Monday, 18 February 2008

Drink More Bottled Water

OK, my turn. Bottled Water is a good thing, and I want to celebrate its existence for a few moments.

Over the past few years the bottled water debate has gained momentum, and recently a UK government minister launched a scathing attack on the industry, describing it as verging on being morally indefensible. This article in The Times newspaper is typical of many others, all making the same case against the consumption of bottled water.

But they're all missing an important point, and I really can't believe that very few others can see it (skip to the final paragraph for the abridged argument).

The current position against bottled water states that, given the cheap and plentiful supply of drinking water from the household tap, we consumers should not be encouraging the soft drinks industry to provide an alternative - bottled water - at an unacceptably high cost to the environment. And I wholeheartedly agree. However, this is not the end of the debate. If it were, we'd probably have reached a solution by now.

The simple fact is that bottled water is a product, just like any other soft drink. There it is, in the convenience store chiller cabinet, alongside the colas and fizzies, the fruit drinks, milk drinks, and various others. Bottled water is in competition for sales with all the other soft drinks, and should be considered as a soft drink, not merely as the plain old water we immediately think of.

The entire soft drinks industry, worth around £2 billion annually, exists precisely because we do not want to drink water; we now demand a more interesting alternative. Whether this demand is justified is another debate entirely, but the fact remains that a bottled or canned drink is now both convenient and highly desirable.

Coca Cola is probably one of the best-known brands in the World. In Africa, because of the scarcity of clean water, Coca Cola is probably consumed more often than any other drink. And here lies the main point of my argument: bottled water should be available wherever soft drinks are sold.

Bottled water is the "healthy" alternative to the sweet fizzy drinks on offer. I buy it whenever I'm travelling, simply because I don't want a fizzy drink full of sugar. I just want pure water. Any argument against bottled water is, ultimately, an argument against all bottled or canned soft drinks, which are all comprised mostly of water anyway. What does it matter that one particular type of bottled water is pure, and another type is carbonated, coloured and flavoured, and is sold as cola?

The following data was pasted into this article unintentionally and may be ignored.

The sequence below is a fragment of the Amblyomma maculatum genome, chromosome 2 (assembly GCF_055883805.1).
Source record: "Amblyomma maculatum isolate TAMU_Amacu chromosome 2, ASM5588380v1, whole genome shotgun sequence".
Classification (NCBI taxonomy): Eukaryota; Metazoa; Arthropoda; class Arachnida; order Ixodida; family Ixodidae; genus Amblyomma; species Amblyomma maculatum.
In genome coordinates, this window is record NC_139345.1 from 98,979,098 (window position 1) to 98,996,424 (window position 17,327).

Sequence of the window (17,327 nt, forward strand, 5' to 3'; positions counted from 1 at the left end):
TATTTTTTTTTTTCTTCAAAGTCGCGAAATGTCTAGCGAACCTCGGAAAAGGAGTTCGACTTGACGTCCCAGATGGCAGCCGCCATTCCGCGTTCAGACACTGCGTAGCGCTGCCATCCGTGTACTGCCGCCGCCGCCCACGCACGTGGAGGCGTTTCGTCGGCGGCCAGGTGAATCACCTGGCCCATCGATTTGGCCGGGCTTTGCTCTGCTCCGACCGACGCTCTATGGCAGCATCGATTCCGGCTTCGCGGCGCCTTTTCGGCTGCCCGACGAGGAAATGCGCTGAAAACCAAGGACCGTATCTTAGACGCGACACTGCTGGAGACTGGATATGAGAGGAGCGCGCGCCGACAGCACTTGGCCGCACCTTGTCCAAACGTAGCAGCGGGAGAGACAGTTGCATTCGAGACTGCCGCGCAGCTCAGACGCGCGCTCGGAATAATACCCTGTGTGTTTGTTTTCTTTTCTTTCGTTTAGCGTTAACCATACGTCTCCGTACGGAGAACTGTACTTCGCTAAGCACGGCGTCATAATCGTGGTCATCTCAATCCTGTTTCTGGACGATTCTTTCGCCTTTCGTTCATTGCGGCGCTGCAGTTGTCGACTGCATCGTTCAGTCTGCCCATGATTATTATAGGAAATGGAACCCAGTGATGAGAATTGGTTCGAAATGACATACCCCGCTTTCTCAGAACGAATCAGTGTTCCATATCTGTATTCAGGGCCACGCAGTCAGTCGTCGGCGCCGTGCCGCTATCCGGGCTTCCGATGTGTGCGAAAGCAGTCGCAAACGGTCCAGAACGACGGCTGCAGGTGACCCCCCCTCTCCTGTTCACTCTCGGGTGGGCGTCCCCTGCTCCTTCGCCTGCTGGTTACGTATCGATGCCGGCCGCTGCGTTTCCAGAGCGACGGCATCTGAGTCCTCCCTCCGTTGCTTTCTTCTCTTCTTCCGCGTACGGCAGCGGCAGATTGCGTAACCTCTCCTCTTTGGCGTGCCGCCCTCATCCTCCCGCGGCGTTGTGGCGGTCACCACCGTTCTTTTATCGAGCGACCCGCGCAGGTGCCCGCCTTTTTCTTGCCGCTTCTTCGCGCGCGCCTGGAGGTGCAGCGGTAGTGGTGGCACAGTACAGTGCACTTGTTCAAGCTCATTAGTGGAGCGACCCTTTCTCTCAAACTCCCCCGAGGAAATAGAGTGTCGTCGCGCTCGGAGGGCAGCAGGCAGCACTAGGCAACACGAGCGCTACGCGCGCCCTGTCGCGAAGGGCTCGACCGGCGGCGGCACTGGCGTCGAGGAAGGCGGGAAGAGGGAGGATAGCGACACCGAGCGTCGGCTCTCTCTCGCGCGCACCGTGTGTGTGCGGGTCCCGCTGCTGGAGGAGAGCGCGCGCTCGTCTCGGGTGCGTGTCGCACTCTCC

In fact, this argument could be extended to any water-based product sold in bottles, cans or barrels; for example: beers and lagers, themselves mostly made up of water.

Transporting plastic bottles long distances is clearly inefficient, but it would be hypocritical to ban bottled water and not ban other bottled or canned water-based drinks. It would also be nonsense to ban bottled water, when it is the only "healthy" alternative to sweet fizzy drinks. We consumers now expect convenience, and we're unlikely to be prepared enough to carry a drink from home. That's the reality, it's why the soft drinks industry exists, and it's why we need a choice at the drinks counter. Give us the healthy option, and let's keep drinking bottled water.

1 comment:

Ian said...

A well-reasoned article, and I wholeheartedly agree. I also occasionally buy bottled water from cafes etc when I'm out and about with the family. I do so not because I prefer it to tap water, but just because it's a healthy and refreshing option to fizzy soft drinks or coffee.

I think you're right that the argument should be put into context, and we should stop looking at bottled water as an alternative to tap water but instead as part of the soft drinks industry.